The European Central Bank’s quantitative easing policy: patience and time…

 March 21, 2019

European Central Bank
European Central Bank


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In the context of the improved global economic situation, non-standard measures or quantitative easing (QE) put in place by central banks to revive economic activity seem less justified. However, withdrawing from QE requires forward guidance to limit the negative impacts on securities markets and avoid a mechanically recessive effect.

Following the 2008 financial crisis, the ECB drastically reduced its interest rates to sustain activity, reaching negative interest rates. However standard growth revival policies did not work, and the European economy was confronted with a real liquidity trap, like Japan in the late 1990s. In addition, the ECB had to deal with the banking crisis (subprime mortgage crisis) and the sovereign debt crisis (pressure on eurozone country payment balances). As a result, from 2009, and then with a sharp acceleration from 2015, it opted for a widespread policy to purchase debt securities on the financial markets.

This programme covers several types of financial assets: covered bonds (CBPP), State and public entity securities in the eurozone (SMP, PSPP), asset-backed securities (ABSPP) and finally corporate securities (CSPP). By the end of March 2018, the ECB held over 2300 billion euros in securities. Its policy has met the following targets: reducing the risk of deflation, avoiding a credit crunch and reviving growth in the eurozone. The core inflation rate remains low, notably held back by stagnating wages. However, the ECB has slowed down its purchases and is preparing the markets for the gradual normalisation of its monetary policy and the imminent end of QE.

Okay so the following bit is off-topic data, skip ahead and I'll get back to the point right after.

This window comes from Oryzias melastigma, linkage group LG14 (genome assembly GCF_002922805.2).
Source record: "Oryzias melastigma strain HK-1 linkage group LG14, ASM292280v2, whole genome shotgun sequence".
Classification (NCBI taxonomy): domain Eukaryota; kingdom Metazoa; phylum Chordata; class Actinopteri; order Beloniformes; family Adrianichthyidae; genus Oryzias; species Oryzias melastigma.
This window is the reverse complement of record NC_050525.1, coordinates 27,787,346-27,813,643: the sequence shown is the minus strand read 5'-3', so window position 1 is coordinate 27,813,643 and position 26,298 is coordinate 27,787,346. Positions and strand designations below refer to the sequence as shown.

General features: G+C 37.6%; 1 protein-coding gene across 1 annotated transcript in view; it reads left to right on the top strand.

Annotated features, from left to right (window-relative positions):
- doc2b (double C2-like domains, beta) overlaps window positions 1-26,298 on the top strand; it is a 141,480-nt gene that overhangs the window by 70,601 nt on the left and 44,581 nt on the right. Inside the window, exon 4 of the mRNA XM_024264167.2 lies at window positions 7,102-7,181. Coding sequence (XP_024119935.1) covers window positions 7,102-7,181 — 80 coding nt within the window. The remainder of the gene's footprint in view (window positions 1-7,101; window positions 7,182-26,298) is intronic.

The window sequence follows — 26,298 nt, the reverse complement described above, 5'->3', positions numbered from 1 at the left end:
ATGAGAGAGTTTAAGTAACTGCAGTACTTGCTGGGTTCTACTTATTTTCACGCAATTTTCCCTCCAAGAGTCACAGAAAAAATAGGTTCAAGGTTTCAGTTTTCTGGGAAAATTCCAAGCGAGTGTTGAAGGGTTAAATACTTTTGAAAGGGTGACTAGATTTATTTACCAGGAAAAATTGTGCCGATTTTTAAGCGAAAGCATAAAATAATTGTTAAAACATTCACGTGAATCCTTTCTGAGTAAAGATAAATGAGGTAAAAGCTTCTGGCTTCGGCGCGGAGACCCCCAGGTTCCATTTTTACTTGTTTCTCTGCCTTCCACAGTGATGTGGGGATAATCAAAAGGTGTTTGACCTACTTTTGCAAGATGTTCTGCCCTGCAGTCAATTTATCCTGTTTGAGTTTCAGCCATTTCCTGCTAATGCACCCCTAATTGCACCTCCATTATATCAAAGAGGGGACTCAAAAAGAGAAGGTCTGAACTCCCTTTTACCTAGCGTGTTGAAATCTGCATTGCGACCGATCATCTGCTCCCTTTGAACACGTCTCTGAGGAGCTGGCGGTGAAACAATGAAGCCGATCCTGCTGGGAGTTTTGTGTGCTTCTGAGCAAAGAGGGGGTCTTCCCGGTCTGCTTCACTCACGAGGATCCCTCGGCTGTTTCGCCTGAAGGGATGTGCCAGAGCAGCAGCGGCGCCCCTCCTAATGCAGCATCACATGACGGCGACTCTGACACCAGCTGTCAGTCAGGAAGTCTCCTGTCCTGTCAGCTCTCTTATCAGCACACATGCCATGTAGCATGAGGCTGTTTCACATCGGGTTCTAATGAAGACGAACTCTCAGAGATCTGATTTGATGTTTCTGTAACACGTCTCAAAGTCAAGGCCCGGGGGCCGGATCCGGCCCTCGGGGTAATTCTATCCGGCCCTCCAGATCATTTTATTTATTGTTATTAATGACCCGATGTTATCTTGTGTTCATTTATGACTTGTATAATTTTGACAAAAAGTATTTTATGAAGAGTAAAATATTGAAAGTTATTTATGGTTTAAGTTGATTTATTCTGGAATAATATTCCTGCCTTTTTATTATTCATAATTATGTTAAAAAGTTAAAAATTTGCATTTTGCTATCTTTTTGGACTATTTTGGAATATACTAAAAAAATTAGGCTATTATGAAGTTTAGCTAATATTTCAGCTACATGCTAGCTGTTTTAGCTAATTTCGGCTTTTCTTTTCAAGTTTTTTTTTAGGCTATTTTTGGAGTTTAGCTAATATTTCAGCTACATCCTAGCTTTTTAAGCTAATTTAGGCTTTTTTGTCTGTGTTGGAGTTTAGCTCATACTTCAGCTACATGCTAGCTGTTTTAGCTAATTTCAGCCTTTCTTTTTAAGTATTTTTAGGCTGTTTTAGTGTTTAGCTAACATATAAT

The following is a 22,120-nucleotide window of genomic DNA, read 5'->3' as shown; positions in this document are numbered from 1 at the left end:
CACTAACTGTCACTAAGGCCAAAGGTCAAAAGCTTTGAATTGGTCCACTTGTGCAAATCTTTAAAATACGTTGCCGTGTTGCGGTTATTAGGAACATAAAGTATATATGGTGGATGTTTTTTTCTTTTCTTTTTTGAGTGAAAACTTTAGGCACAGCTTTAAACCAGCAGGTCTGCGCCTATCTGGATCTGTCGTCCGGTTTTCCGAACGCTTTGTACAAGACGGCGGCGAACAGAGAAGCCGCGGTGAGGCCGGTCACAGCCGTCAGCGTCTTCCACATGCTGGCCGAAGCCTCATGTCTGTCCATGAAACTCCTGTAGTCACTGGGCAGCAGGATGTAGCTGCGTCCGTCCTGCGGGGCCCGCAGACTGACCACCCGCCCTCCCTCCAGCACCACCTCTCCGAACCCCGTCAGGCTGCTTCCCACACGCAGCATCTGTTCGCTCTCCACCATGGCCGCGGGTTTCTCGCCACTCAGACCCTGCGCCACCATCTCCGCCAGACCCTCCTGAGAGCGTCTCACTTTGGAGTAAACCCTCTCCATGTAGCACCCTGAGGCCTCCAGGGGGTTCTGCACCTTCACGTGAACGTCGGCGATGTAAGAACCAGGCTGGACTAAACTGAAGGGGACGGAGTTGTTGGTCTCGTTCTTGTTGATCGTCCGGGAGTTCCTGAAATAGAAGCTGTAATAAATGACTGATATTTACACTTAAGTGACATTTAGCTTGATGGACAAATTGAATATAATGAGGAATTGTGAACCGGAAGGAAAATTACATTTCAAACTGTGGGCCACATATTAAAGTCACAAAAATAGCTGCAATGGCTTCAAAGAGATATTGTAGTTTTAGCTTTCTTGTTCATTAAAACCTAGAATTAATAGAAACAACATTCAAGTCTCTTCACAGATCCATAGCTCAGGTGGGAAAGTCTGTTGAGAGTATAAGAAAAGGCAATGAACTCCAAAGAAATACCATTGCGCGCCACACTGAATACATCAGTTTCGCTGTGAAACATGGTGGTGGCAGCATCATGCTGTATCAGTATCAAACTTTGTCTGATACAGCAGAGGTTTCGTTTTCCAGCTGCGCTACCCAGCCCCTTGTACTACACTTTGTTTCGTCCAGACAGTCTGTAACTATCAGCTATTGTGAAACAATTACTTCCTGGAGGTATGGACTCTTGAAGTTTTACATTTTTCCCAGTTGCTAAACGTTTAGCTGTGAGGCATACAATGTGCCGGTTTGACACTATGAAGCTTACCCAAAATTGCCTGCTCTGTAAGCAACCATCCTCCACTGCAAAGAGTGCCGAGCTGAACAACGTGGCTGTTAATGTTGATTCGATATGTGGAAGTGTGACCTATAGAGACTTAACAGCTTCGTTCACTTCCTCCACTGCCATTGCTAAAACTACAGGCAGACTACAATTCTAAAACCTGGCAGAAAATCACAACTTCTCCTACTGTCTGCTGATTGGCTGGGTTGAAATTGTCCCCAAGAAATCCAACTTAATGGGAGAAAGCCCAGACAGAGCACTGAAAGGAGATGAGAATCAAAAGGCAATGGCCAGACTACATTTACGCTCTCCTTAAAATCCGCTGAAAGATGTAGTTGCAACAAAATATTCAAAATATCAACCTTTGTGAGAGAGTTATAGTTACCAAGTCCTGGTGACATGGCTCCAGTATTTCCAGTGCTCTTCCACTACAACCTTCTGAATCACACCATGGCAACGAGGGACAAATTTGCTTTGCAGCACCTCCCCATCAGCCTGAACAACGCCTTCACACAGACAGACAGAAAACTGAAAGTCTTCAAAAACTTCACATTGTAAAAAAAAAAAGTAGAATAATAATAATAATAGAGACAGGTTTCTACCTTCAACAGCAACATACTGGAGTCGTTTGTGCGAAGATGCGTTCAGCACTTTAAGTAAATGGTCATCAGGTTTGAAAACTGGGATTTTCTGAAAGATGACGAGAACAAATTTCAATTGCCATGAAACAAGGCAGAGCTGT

On the rates and credit markets, the situation has become complicated. After a period of strong compression of credit spreads and falling rates, investors are looking at how to approach normalisation. Indeed, reduced liquidity, widening of rate spreads and strong corrections on the securities market, and perhaps a bear flattening of the euro rate curve (similar to the one observed on the US rate curve during the recent Fed rate rises) could all occur in the future.

However various medium-term strategies are available to investors: reducing the average maturity of portfolios, gradually reducing the share of high yield securities in the securities allocation, and using securities indexed to inflation. A much more dynamic approach should be prioritised with derivatives: the first quarter of 2018 showed that short volatility strategies were quite inadequate, and that the gradual use of optional strategies (CDS or indices) and futures on rates to reduce the overall duration of portfolios seems quite appropriate.

With QE, the ECB has removed capital scarcity and could have caused “the euthanasia of the rentier” on a large scale. The questioning of public debt as a “safe asset” and the movement of investments to high yield assets has increased the volatility of securities markets. But if risk premiums were to increase significantly, the relevance of the ECB’s role as buyer would be called into question.

Graph: Monthly purchases of net assets (billions of euros) by the ECB since 2016
Graph: Monthly purchases of net assets (billions of euros) by the ECB since 2016

Originally published by Philippe Wenden (Compagnie Monégasque de Gestion) at Monaco for Finance

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